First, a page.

I was so proud of myself September 11, 2001 about 7:00 am. Not only had I woken before sunrise and actually caught the morning Jersey transit train back to the city, but I was on track to make it to my dreaded 8 am German class. My sister’s birthday is September 10th so I’d gone back for cake and presents, but I couldn’t stay longer because classes had started back up.
A family made homeless by the events started singing for food and change at night in Union Square in the days that followed. A dad, 10 year old girl and her little brother sang the Beatles and eventually a few musicians sat in to back them up. They sang with the sweetest purest voices when all most everyone else could do was stand around trying not to think or breathe in the heavy air too deep.
I lived down the street from the armory near Gramercy Park then. Relatives searching for loved ones posted their photographs and descriptions on the chain link fence with hopeful wording “When found please call-“. They stayed, but were soon accompanied by candles, flowers and new posters In Memory Of-. And I could not stop looking for those faces for weeks. I still remember a photograph of one woman with blonde hair and a green sweater because it was tied on the fence by a boy too young to look so frozen. Looking for strangers was easier than for those I knew who were so excited to be living downtown with the best views in the city and the Twin Towers as their beacon home.
In the days turned to years that followed, my Bengali-American boyfriend and Muslim-American friends were “randomly selected” for everything, threatened, chased, confused and frightened. 9/11 brought out the best in our heroes and good hearts, and the worst in those who used it to justify their own ignorance, racism and violence. It made me love and hate the city, and want to tip the scale to the former.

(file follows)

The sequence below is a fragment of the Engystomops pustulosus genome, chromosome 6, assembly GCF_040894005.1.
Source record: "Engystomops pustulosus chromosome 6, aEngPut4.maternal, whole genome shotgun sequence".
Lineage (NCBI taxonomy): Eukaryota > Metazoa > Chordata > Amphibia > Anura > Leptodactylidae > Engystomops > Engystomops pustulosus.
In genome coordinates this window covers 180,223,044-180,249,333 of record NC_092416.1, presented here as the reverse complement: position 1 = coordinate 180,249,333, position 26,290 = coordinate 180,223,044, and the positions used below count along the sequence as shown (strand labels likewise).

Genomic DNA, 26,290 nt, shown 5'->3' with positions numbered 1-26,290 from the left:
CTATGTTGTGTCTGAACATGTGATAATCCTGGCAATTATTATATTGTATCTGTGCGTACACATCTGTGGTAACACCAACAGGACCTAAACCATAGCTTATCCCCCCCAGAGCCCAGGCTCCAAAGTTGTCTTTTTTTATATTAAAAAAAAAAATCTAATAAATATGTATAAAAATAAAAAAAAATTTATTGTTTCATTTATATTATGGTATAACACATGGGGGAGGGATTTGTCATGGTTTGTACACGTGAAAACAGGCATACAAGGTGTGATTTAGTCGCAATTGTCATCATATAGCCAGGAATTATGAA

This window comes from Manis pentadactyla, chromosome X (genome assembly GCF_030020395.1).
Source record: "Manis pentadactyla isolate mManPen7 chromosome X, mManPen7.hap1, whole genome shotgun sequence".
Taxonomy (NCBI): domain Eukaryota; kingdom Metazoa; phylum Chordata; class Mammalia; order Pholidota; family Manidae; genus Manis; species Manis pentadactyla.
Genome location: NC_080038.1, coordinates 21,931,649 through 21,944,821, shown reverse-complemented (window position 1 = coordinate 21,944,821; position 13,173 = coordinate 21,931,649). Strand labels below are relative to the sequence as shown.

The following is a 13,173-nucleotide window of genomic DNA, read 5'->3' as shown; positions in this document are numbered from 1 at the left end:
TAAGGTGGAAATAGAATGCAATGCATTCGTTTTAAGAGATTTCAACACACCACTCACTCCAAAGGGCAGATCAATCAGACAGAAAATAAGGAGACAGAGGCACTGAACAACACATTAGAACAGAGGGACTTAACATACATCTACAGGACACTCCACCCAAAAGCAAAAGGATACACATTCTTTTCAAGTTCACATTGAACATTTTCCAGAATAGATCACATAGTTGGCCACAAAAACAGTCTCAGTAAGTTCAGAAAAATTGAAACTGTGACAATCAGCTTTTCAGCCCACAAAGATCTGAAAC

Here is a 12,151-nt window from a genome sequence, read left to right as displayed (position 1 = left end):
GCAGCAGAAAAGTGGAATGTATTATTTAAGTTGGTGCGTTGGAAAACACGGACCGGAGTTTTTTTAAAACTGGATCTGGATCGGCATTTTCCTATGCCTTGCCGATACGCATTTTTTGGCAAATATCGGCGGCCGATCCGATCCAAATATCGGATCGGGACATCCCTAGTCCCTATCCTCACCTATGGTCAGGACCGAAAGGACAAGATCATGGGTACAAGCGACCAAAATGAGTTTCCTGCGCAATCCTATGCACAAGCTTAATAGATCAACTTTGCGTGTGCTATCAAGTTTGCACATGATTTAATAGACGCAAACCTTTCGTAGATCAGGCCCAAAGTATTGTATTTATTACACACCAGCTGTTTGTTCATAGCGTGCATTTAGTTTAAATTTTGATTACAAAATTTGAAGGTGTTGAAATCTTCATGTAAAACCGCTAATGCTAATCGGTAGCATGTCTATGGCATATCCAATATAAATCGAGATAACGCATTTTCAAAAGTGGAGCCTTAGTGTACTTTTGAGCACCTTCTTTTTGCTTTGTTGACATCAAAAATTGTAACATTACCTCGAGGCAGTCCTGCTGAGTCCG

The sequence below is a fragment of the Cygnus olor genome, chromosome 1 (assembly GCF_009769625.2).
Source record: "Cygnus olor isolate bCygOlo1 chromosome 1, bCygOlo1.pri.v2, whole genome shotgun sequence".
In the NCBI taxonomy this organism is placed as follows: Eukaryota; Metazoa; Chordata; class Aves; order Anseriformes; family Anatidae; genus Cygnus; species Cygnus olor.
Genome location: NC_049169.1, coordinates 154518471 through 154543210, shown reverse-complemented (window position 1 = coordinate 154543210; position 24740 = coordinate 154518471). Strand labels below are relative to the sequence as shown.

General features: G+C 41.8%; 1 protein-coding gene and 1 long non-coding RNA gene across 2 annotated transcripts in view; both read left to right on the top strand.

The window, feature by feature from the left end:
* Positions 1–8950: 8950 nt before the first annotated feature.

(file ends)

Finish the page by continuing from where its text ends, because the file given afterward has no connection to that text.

On Sunday, in an interview on CBS Sunday morning, Kofi Annan talked about his time at the UN and his new book. The interviewer asked what he thought about the conflict in the world today. I’ll have to try and paraphrase, but he wondered if there’s something innate in humans that we have to fight and kill each other. He addressed that the organization is far better at dealing with crisis, natural disasters and disease, than conflict. They showed a clip of him announcing his resignation as international peace envoy for Syria. The Telegraph covered the story back in April, including this quote:
You have to understand: as an envoy, I can’t want peace more than the protagonists, more than the Security Council.
At the end of the interview, Annan responded to the question of what will he do now with “Live”. I don’t know why that word in his voice echoes, but it does. It’s a quiet, fragmented day. Maybe memories fragment because it’s too hard to go back to that place all at once. This day always creeps up on me. Yesterday I made a molten brownie birthday cake, and today it’s back to that place between remembering too much and moving forward.